(2) Heterochromia is very frequent in cats that have some form of albinism (there are various genes that lead to complete or partial inhibition of color in cats). This seems indicates that the "enviromental" factors opering during the development of both eyes are independent, although coat patterns tend to be very simmetrical.
I find this exciting to study the development of the fetus, and perhaps it could give us some ideas to understand some newborn defects such as cleft palates.
As i told it is a very-very interesting quesion and I wish I knew more about this.

viernes, 7 de octubre de 2016

Music: Do animals other than mammals and birds respond to music?

I will give two anwsers here.

1) Many pet owners share observations of how some music calms or disturbs their reptile pets. So it seems that yes, some animals respond to it. There are many forums where you can find testimonies about this. The scientific validity of these observations is not guaranteed, though.
2) Yes, in some cases. But to have a better understanding of what supposes music for many animals, we should step out from our anthropocentric concept of music.
I find this answer more difficult to explain, in spite of this what I really think. So, give me a try:

I have reading some material regarding this question for some time since you posed it. What I had in mind was that there are many animals that produce different kind of rythmic sounds for some different reasons. Cicadas and crikets males use them to attract females. Male crocs shake the waters in a very charactristic way when mating season, and the interesting thing here is that other crocs are sensible not only to the visual display but to the sound produced. Also, surprinsingly, males crocs make calls during this mating season. Frogs tend to make choirs of calls in given moments of the day. Some lizard owners like to share videos of their pogonas purring, like this one (and I dn't know wether the critter is enjoying the petting season, but it seems so):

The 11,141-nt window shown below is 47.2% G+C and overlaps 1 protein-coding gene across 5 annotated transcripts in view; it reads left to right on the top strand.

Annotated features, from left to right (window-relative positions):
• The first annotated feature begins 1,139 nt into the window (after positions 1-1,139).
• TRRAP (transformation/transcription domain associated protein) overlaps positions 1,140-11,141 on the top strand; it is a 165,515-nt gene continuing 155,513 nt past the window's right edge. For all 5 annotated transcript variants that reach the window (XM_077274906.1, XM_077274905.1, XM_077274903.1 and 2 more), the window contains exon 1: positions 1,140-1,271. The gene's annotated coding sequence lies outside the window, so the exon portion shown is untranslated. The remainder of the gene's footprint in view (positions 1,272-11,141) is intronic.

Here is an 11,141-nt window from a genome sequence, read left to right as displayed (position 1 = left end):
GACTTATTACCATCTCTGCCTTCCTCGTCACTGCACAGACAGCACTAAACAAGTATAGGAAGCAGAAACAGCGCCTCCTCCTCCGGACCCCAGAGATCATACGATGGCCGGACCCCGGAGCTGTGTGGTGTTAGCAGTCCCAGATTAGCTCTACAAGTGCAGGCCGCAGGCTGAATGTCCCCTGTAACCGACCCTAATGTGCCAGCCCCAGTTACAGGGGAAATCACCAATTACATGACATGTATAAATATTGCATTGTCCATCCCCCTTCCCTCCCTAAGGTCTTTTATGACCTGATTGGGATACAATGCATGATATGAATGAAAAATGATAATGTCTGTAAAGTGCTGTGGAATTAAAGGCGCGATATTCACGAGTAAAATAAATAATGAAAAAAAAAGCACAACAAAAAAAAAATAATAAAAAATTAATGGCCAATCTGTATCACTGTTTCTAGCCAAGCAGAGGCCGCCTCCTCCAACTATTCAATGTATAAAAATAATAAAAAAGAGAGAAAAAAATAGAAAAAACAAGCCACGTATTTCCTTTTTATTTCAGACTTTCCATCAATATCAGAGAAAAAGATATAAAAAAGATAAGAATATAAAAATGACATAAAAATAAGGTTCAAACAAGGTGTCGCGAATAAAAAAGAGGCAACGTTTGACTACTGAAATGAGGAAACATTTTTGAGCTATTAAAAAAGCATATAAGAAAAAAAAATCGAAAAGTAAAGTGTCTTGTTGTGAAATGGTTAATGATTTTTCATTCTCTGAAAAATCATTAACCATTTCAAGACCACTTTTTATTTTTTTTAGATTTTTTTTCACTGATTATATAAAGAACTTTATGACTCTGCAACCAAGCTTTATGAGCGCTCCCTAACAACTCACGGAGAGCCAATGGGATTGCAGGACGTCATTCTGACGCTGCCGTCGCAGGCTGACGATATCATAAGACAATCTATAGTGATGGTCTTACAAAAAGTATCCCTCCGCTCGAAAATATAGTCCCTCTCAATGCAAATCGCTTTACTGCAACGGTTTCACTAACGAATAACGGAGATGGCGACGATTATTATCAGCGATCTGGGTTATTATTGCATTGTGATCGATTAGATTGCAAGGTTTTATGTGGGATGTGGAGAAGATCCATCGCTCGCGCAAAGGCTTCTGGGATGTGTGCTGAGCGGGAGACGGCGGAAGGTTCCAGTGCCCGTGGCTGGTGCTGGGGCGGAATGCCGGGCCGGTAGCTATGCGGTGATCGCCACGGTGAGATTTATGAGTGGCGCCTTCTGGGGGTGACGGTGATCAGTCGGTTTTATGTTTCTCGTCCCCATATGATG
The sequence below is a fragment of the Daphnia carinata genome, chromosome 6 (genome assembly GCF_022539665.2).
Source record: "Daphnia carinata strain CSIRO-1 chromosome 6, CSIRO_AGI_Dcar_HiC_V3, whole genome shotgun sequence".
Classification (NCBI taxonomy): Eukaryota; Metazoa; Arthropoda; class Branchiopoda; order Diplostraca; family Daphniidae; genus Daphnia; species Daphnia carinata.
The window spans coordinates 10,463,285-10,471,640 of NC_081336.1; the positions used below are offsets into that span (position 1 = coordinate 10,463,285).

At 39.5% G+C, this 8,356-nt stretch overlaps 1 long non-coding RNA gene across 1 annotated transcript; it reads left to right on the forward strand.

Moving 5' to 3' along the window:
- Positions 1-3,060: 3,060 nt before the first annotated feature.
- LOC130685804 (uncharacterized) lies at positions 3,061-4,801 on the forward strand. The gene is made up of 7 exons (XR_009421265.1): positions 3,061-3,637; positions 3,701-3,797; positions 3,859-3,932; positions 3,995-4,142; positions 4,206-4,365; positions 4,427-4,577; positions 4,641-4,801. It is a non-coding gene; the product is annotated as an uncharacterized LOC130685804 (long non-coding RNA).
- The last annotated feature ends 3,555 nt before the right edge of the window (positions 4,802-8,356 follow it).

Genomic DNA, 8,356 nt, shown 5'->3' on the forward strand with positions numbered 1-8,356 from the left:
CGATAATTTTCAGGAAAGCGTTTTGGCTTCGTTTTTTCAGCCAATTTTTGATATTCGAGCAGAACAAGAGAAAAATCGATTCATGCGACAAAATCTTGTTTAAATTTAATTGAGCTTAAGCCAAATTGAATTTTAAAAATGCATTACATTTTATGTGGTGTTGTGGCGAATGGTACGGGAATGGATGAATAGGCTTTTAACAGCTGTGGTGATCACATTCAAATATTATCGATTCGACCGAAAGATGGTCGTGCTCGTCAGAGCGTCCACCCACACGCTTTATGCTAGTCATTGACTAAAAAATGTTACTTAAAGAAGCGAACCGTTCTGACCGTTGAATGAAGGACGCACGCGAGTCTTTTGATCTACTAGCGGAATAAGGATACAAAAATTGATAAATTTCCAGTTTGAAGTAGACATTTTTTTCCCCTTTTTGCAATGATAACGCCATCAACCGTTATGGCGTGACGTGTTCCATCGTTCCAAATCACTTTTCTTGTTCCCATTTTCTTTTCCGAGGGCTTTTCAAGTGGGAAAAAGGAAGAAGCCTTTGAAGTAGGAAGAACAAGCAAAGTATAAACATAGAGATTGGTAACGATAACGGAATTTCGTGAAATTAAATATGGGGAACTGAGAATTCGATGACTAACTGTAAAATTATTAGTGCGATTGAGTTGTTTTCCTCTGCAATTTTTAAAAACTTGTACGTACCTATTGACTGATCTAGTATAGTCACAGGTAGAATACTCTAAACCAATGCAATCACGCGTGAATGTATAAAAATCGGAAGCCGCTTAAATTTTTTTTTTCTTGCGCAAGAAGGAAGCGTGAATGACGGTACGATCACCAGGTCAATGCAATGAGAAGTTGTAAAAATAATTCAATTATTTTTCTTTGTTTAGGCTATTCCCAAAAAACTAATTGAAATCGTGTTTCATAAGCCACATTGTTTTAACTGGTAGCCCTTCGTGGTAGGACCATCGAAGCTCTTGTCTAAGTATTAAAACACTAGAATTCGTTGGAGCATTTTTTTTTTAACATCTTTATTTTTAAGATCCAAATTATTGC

So there is an appalling bunch of evidence that animals (other than birds and mammals) use and enjoy rythmic sounds. And as I found out, I was not the first one to notice it.

There is a new discipline called zoomusicology that  is the study of the music of non-human animals or rather the musical aspects of sound pr communication produced and received by animals. To my understanding this discipline is in its very begginings and has failed so far to produce a good definition of what is music generated by animals. However there are very interesting new views arising from it, like the reflexion of David Teie that all the music human made is directed to the specific hearing abilities of humans, and hence music directed to animals should be writing taking into account their particular characteristics. The results of one study, led by Charles T. Snowdon, indicate that the  species-specific music written by Teie was the first music that was  shown to be effective for any species other than human in a controlled  study. The most provocative implication of this research is that animals  respond to human music in remarkably human ways. Or, more accurately,  that there is something about musical stimulation that is so universal  as to include beings beyond the human.

It is important to remark that the interest of the effects of music in animals started well before our time:

Ibn al-Haytham's Treatise on the Influence of Melodies on the Souls of Animals in the 11th century was the earliest treatise dealing with the effects  of music on animals. In the treatise, he demonstrates how a camel's pace  could be hastened or retarded with the use of music, and shows other examples of how music can affect animal behaviour and animal psychology,  experimenting with horses, birds and reptiles.

As it seems animals sounds have been understimated by our science for a long period of time.

Interesting readings:

jueves, 6 de octubre de 2016

Are there any animals that create objects for recreation or is creating objects to be used in recreation something that only humans can do?

Más de Quora. Que sí, que tengo que currarme las traducciones. Pero bueno, mientras tanto es más fácil tirar de material que ya tengo escrito.